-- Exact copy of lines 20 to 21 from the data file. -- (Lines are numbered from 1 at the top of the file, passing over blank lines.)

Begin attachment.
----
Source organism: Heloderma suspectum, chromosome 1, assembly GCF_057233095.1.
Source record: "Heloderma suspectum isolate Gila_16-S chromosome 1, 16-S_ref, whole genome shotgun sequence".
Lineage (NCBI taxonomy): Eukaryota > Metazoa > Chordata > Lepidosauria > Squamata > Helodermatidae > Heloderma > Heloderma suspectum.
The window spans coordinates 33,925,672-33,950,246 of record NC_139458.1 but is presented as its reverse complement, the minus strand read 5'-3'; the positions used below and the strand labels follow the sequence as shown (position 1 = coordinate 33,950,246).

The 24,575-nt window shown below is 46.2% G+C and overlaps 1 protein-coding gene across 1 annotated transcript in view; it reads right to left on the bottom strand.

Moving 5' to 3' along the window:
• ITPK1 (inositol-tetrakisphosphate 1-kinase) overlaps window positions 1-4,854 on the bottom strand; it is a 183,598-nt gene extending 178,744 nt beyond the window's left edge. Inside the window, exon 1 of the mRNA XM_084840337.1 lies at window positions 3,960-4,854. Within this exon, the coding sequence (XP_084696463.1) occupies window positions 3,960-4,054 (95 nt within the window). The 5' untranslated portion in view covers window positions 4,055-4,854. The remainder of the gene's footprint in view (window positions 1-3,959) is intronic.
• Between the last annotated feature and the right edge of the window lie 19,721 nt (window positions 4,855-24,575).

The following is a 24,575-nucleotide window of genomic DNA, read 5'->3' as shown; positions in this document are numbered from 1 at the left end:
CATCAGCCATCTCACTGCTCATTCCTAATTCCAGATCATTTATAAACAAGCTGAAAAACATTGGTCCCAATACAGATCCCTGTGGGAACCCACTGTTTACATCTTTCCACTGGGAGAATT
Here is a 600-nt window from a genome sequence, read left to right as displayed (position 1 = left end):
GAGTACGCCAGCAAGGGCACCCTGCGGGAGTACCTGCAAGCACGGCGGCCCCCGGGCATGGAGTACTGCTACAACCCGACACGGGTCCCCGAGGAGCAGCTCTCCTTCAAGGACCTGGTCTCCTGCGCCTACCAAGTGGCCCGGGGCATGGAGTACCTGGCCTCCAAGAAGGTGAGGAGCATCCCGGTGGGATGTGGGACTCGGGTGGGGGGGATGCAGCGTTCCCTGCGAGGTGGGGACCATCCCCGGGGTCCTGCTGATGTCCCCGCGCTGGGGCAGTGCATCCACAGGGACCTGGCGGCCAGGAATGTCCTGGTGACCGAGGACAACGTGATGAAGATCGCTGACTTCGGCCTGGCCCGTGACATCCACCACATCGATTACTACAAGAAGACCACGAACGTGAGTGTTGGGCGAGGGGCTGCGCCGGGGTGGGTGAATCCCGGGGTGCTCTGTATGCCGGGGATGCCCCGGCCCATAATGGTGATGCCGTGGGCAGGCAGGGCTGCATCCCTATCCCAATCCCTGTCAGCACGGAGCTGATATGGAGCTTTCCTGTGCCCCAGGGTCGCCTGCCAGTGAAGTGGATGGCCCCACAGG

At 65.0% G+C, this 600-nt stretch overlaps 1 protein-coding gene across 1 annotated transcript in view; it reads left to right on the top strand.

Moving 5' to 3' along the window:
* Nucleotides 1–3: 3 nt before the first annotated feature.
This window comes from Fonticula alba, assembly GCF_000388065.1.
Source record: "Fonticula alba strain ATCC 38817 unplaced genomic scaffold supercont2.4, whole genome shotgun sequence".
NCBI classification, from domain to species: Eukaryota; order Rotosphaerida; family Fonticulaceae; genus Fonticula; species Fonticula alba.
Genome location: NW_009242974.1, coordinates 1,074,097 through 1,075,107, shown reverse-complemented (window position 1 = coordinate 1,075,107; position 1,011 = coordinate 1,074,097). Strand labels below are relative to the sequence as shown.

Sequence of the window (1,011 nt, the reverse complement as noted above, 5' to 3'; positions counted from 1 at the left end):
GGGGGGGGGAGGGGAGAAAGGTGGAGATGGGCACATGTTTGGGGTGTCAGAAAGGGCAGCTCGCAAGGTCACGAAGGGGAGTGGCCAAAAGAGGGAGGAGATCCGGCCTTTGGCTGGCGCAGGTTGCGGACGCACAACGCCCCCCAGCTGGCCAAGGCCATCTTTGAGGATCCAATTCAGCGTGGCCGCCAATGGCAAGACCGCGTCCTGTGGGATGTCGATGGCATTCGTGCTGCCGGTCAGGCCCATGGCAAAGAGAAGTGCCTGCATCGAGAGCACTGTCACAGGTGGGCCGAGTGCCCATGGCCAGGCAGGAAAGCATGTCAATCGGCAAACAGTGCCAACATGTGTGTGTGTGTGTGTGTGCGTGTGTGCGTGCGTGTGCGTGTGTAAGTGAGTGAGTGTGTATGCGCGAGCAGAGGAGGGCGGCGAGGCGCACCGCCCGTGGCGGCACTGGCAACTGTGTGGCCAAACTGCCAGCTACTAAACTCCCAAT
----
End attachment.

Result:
Sequence of the window (1,011 nt, the reverse complement as noted above, 5' to 3'; positions counted from 1 at the left end):
GGGGGGGGGAGGGGAGAAAGGTGGAGATGGGCACATGTTTGGGGTGTCAGAAAGGGCAGCTCGCAAGGTCACGAAGGGGAGTGGCCAAAAGAGGGAGGAGATCCGGCCTTTGGCTGGCGCAGGTTGCGGACGCACAACGCCCCCCAGCTGGCCAAGGCCATCTTTGAGGATCCAATTCAGCGTGGCCGCCAATGGCAAGACCGCGTCCTGTGGGATGTCGATGGCATTCGTGCTGCCGGTCAGGCCCATGGCAAAGAGAAGTGCCTGCATCGAGAGCACTGTCACAGGTGGGCCGAGTGCCCATGGCCAGGCAGGAAAGCATGTCAATCGGCAAACAGTGCCAACATGTGTGTGTGTGTGTGTGTGCGTGTGTGCGTGCGTGTGCGTGTGTAAGTGAGTGAGTGTGTATGCGCGAGCAGAGGAGGGCGGCGAGGCGCACCGCCCGTGGCGGCACTGGCAACTGTGTGGCCAAACTGCCAGCTACTAAACTCCCAAT